Work by the German Expressionists featured prominently among the best-sellers, with artists such as Max Beckmann, August Macke and Alexej von Jawlensky to the fore.
But some other surprises emerged, notably a study of American Indians by a German artist who spent much of his early life in Missouri.
In Austria, a record was achieved for a painting by one of Vienna’s famous sons from the Wiener Werkstätte – Kolomon Moser. But sales in the Austrian capital also produced a record for a contemporary work by the Italian artist Emilio Vedova.
Max Beckmann (1884-1950) led the field in the Berlin and Munich sales of modern art held in late May and early June. The auctions produced substantial bidding and some remarkable results.
The artist’s Tiergarten im Winter (The Tiergarten Park in Winter) was the star of the show on June 1 at Grisebach (30/25/20% buyer’s premium) in Berlin.
The 2ft 6in x 2ft 2in (76 x 66cm) canvas was painted in 1937 and is one of three related paintings of the view from Beckmann’s apartment across the road from the Tiergarten Park in the heart of Berlin.
He had moved from Frankfurt to the capital in 1933, after his dismissal as professor of the school of art there, having been classed as a ‘degenerate artist’ by the Nazis. Later in 1937 he was to flee to Amsterdam and afterwards to New York.
The first owner of the winter painting was the New York Buchholz Gallery. Since 1963 it had been in a south German collection. Grisebach had a guide of €700,000-1m but after vigorous exchanges between the room and the phones, a dealer from Düsseldorf secured his prize for €1.5m (£1.3m).
One year before the Tiergarten series, Beckmann had finished his 2ft 2in x 2ft 6in (66 x 76cm) painting Château d’If, which topped the bestseller list at Ketterer (25% buyer’s premium) in Munich on June 10.
The fortress and one-time prison situated on the small island just off the coast near Marseille is best known to readers of Alexandre Dumas as central to the plot of The Count of Monte Christo.
As with the Grisebach painting, this canvas had passed though the Buchholz Gallery and through the hands of Roman Norbert Ketterer (1911-2002), the legendary art dealer and uncle of the current owner of the firm. Ketterer was expecting €800,000-1.2m but the hammer fell at €1.35m (£1.17m), with a south German collector emerging victorious.
August Macke (1887-1914) was, like his friend Franz Marc, one of numerous German artists who did not survive the horrors of the First World War.
The scene shows Macke’s son, grandmother, wife, mother-inlaw and the family dog in the garden of their Bonn house. Many similar scenes are documented by photographs that Macke took around this time. It was most probably executed in October 1912 when, incidentally, Franz Marc and his wife were visiting the Mackes in Bonn.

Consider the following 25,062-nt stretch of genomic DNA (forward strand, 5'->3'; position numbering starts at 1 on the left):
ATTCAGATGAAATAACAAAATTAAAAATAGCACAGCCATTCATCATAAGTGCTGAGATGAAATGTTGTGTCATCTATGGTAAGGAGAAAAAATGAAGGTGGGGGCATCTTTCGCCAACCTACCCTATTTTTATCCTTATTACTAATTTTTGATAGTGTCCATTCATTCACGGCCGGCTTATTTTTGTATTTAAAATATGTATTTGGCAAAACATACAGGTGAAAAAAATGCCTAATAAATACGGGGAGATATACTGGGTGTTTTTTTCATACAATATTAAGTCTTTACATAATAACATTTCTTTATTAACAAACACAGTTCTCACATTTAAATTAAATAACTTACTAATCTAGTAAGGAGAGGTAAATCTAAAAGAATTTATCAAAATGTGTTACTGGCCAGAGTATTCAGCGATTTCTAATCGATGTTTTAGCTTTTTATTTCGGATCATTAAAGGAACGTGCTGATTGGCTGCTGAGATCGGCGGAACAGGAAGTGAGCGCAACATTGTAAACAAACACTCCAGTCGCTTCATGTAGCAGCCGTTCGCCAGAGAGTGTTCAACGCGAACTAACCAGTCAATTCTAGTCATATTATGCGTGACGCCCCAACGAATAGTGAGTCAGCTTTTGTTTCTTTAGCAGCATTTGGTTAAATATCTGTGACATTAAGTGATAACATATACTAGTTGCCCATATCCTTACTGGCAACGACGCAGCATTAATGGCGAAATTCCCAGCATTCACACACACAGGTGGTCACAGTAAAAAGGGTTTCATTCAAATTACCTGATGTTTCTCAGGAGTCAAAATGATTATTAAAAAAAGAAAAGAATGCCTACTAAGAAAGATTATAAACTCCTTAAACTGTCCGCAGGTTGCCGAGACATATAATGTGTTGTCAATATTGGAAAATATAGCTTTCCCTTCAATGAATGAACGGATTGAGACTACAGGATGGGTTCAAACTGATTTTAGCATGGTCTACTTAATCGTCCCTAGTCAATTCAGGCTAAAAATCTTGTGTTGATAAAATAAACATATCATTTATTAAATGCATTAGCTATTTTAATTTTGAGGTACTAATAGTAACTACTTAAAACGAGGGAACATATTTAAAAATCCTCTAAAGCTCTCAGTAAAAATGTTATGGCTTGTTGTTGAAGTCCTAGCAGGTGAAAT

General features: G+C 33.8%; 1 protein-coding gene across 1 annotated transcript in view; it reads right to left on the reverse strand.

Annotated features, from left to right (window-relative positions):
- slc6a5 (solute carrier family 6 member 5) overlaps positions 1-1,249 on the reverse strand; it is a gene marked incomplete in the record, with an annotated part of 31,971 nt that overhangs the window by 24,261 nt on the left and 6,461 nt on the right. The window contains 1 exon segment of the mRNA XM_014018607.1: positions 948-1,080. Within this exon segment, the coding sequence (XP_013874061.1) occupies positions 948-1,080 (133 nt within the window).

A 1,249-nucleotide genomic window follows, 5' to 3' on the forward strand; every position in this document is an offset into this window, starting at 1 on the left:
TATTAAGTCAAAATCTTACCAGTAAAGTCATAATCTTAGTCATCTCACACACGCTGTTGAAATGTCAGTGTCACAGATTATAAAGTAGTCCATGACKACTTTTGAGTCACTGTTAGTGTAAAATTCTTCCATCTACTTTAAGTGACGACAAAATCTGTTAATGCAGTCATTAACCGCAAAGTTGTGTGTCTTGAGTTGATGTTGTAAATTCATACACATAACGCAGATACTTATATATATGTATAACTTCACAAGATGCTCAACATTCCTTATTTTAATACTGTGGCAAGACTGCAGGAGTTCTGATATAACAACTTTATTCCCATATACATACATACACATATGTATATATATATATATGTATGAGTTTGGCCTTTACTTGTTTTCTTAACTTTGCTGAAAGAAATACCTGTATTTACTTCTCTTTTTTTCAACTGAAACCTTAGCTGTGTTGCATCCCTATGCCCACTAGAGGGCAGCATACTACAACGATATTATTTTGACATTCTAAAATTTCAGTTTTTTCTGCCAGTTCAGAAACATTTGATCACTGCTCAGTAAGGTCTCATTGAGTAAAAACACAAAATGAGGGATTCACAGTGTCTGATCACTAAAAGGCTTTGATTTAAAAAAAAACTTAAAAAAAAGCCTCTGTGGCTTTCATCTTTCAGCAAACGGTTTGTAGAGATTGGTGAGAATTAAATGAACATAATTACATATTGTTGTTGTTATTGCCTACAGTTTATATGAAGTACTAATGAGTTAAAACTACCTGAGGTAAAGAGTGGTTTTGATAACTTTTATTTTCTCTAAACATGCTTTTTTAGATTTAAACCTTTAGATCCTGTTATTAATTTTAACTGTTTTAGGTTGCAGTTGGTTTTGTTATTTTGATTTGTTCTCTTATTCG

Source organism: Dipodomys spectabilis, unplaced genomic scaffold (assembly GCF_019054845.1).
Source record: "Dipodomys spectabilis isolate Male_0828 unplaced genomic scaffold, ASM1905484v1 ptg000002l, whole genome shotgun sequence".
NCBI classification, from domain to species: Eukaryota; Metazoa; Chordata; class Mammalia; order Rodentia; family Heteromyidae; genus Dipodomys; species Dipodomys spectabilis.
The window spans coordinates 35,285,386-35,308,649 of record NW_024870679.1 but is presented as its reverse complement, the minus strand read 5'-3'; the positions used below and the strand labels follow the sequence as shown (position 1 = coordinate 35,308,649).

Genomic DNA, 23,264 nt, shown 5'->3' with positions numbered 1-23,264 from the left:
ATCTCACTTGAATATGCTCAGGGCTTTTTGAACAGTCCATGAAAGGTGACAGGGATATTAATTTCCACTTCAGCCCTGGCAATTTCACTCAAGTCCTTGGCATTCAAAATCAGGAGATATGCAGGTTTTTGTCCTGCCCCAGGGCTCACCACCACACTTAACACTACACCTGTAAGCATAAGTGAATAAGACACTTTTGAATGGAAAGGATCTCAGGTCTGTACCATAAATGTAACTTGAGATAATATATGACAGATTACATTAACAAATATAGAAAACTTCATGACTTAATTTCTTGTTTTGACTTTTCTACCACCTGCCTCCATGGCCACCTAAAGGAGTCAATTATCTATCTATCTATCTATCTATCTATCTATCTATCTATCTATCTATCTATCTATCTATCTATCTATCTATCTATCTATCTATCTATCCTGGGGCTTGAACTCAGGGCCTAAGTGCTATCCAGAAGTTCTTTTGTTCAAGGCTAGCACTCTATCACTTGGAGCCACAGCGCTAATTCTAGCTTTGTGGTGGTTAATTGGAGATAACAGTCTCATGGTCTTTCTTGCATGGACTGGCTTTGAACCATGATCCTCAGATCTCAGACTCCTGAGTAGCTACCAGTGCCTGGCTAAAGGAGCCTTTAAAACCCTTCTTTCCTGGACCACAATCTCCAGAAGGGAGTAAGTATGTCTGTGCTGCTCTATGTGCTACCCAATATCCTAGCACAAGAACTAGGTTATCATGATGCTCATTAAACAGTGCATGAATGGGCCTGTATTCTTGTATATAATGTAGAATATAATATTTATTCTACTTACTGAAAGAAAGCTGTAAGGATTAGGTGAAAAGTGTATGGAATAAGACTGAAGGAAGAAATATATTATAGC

On May 31 the garden idyll took top honours at Lempertz (24/20% buyer’s premium) in Cologne, with a hammer price of €480,000 (£417,390), just below the upper estimate. The 2ft 3in x 21in (69 x 53cm) canvas is well documented and had spent the last 48 years in a private collection.
It is a perfect illustration of the artist’s ability to capture scenes of everyday life in his own characteristic style.
At Karl & Faber (25% buyer’s premium) in Munich, also on May 31, the bidding centred on a one-time close colleague of August Macke. Heinrich Campendonk’s (1889-1957) Mädchen mit Katze (Girl with Cat), a 3ft 1in x 20in (94 x 51cm) canvas, dates from 1918.
In 1911 he was the youngest member of the Der Blaue Reiter artists’ group but by 1918 he had distanced himself artistically and developed his own, somewhat mystical style. The provenance of the Munich painting can be traced back to 1919, when it belonged to a museum in Jena. In 1985 it was sold at Christie’s in London to a north German collector, who consigned it for sale.
The hammer price of €780,000 (£678,260) was just shy of the upper estimate. As it turns out, the painting does not have far to travel: it was bought by a south German collector.
Another artist who, like Campendonk, was closely connected to the Blaue Reiter group of artists and later went his own way was Alexej von Jawlensky (1867-1941).
From c.1914 he abandoned all vestiges of realism and began painting his Mystical Heads, stylised abstract compositions in hundreds of variations which were to become central to his oeuvre.
Van Ham (28/25% buyer’s premium) offered Abstrakter Kopf: Der Allerschönsten (Abstract Head: the Most Beautiful), 17 x 13in (43 x 33cm), from 1933, in its May 31 sale. It is an expression of the artist’s religiosity. As Jawlensky himself put it: “The work of art is a visible God and art is a longing for God.”
Several bidders set their sights on this painting, which was estimated at €50,000-70,000, and drove the price to €185,000 (£160,870), making it the top-seller of the sale.
£1= €1.15 £1 = SFr1.24